Gilberto Ramirez to move up to light heavyweight division for next fight

FRISCO, Texas -- Super middleweight world titleholder Gilberto "Zurdo" Ramirez told ESPN that he will be moving up to the light heavyweight division for his next fight.

"I am looking for another belt. That's why I am moving up. Also, last time I fought it was a little bit hard to make the weight, 168. My body is asking to move up," Ramirez said Friday before the weigh-in for the rematch between light heavyweight world titlist Eleider "Storm" Alvarez and former two-time titlist Sergey Kovalev, who meet on Saturday night (midnight ET, ESPN+) at the Ford Center at the Star, the practice facility of the Dallas Cowboys.

Ramirez (39-0, 25 KOs), 27, a southpaw from Mexico, will be ringside for the fight to get a good look at both combatants because he figures to be a future opponent for the winner.

"I am looking for those belts," Ramirez said. "They are really tough fighters. I want to be the Mexican idol. So I am looking for a challenge and an opportunity."

Ramirez will get one as long as he keeps winning, because he is promoted by Top Rank, which is deep in the weight class. In addition to its involvement with Alvarez and Kovalev, the company also promotes lineal champion Oleksandr Gvozdyk and recently signed world titlist Artur Beterbiev, although that deal has not yet been formally announced.

Top Rank chairman Bob Arum told ESPN that the plan is for Ramirez to fight a nontitle fight at light heavyweight in April or May and then for a world title.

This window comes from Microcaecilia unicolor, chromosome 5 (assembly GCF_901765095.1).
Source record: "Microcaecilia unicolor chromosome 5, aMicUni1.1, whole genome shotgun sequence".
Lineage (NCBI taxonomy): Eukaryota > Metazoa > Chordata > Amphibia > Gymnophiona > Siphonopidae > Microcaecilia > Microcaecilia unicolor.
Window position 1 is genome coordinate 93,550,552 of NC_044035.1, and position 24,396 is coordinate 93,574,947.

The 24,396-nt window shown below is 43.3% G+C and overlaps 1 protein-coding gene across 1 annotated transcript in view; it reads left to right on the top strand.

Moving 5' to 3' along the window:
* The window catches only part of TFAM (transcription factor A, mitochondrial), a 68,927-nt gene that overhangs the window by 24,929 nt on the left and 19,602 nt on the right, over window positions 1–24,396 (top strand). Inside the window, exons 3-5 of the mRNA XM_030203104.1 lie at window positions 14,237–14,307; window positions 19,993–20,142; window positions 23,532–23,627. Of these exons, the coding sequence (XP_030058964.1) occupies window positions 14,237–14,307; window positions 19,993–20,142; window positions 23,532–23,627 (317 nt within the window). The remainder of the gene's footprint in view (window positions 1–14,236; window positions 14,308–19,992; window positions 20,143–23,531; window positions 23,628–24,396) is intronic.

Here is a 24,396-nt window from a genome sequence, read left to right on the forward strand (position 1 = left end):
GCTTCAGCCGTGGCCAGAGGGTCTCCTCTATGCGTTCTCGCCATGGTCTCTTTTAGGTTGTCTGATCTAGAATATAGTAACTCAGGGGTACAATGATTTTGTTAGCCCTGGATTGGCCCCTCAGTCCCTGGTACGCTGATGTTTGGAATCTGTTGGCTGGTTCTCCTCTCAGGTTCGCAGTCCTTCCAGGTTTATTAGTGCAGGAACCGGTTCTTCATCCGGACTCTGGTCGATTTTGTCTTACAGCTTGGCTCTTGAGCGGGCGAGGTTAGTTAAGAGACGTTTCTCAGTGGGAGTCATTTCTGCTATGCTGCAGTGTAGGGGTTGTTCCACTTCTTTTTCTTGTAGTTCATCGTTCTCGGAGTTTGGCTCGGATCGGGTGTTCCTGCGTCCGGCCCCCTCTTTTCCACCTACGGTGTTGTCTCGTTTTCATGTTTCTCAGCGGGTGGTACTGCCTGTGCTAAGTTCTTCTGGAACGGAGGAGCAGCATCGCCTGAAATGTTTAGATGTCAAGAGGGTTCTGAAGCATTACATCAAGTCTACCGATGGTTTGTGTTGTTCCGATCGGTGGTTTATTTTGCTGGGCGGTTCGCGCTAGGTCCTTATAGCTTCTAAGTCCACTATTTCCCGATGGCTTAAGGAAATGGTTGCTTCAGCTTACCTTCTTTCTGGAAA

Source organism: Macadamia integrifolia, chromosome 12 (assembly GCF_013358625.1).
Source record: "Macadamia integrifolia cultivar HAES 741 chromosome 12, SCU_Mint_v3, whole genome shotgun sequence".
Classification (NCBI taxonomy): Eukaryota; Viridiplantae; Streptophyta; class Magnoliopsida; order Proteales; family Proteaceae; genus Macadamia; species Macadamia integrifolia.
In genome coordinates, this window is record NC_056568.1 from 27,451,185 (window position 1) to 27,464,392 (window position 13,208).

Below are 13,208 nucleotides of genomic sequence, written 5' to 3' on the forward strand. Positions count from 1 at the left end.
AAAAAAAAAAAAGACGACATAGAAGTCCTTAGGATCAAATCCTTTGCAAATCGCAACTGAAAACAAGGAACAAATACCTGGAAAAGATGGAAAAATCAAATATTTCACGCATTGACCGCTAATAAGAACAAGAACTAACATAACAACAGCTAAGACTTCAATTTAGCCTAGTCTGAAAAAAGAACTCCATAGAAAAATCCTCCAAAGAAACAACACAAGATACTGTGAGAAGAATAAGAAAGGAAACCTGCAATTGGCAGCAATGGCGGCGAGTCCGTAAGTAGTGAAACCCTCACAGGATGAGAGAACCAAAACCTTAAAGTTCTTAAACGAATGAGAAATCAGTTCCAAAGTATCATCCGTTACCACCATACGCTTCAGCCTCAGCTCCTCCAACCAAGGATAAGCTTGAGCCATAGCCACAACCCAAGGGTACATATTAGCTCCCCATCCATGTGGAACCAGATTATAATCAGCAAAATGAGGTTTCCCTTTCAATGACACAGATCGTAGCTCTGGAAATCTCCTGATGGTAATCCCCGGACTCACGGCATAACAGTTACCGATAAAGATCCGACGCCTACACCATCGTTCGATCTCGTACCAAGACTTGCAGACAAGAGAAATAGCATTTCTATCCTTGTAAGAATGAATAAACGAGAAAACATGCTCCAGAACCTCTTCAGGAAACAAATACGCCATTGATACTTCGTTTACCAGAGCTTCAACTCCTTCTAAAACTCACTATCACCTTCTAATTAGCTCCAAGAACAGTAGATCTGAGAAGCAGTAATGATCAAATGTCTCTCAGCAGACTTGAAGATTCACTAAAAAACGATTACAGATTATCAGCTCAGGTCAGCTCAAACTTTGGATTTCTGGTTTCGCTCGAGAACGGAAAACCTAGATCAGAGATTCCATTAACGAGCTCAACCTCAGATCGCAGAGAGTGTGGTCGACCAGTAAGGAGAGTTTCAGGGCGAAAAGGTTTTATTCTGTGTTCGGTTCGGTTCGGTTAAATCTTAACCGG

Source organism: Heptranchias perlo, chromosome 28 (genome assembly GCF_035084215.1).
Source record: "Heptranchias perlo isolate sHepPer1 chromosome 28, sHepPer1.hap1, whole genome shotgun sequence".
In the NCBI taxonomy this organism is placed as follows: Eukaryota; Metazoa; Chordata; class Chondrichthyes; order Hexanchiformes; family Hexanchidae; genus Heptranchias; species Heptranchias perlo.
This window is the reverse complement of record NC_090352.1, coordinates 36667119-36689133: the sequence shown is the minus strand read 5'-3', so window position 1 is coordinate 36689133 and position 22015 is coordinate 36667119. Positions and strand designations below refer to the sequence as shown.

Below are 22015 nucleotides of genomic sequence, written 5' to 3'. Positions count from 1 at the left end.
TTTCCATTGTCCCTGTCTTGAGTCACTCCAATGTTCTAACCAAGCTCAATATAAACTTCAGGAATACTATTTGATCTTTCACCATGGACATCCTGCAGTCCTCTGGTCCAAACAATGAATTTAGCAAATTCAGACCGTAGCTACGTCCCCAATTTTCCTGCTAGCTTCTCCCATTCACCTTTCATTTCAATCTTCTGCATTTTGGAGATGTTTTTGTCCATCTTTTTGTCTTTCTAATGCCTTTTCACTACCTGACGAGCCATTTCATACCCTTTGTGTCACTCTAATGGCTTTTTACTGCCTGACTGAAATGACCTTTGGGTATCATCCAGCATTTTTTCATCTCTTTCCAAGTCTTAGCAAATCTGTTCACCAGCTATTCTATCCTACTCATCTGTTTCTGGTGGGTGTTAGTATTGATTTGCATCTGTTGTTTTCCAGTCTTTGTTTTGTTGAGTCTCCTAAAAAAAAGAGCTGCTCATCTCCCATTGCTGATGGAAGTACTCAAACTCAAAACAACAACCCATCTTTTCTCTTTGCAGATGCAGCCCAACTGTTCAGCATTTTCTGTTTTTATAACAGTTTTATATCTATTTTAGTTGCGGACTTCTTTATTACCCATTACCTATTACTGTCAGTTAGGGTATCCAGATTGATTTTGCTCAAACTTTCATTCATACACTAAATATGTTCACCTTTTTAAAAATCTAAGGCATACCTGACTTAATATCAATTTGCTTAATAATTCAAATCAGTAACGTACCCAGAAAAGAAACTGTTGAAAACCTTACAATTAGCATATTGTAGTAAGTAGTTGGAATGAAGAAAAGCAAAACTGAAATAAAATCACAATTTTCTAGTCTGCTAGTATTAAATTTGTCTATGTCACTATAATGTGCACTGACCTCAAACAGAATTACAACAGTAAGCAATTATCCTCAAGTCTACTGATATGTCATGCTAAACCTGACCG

"He came to us. He was having trouble maintaining his weight at 168 [pounds] and thought he would be much stronger at 175," Arum said. "So without giving up his 168 title, I think we're going to put him in a good fight at 175, and then if he comes through that we'll match him with one of the champions to fight for a title.

"He knows as well as we do who he matches up well with. He has sparred with Gvozdyk so he feels he can handle Gvozdyk. He's watched Alvarez fight. Our matchmakers think he's competitive in either fight. With Beterbiev, who knows what you have."

Ramirez won his super middleweight world title by shutout decision of Arthur Abraham in 2016 and has made five defenses. Most recently, he edged Jesse Hart by majority decision in their rematch in a very rough fight on Dec. 14. Ramirez said he would only return to super middleweight if Top Rank could give him a major fight following his spring light heavyweight bout.

"Bob told me, 'Maybe you want to move up, fight, and after, if I don't give you a really good fight like [one against] Canelo Alvarez or [Gennady] Golovkin or Callum Smith, something like that, then we're going to look for a title at light heavyweight,'" Ramirez said. "It's a big challenge for me. I am really motivated to get another belt and be a champion in two divisions."

If Ramirez wins a light heavyweight world title, he would be only the second Mexican boxer to do so. The late Julio Gonzalez won a light heavyweight title in 2003 by upsetting Dariusz Michalczewski by split and then lost the belt in his first defense by unanimous decision to Zsolt Erdei in 2004. Arum said he believes Ramirez will be well served by the move up in weight.

"I think he's a big guy whether at 168 or 175, and if he feels stronger by not having the sacrifice to make the weight he will be a lot better puncher," Arum said. "He's a great boxer. The question is if he will develop a good punch. I think going up in weight will help that."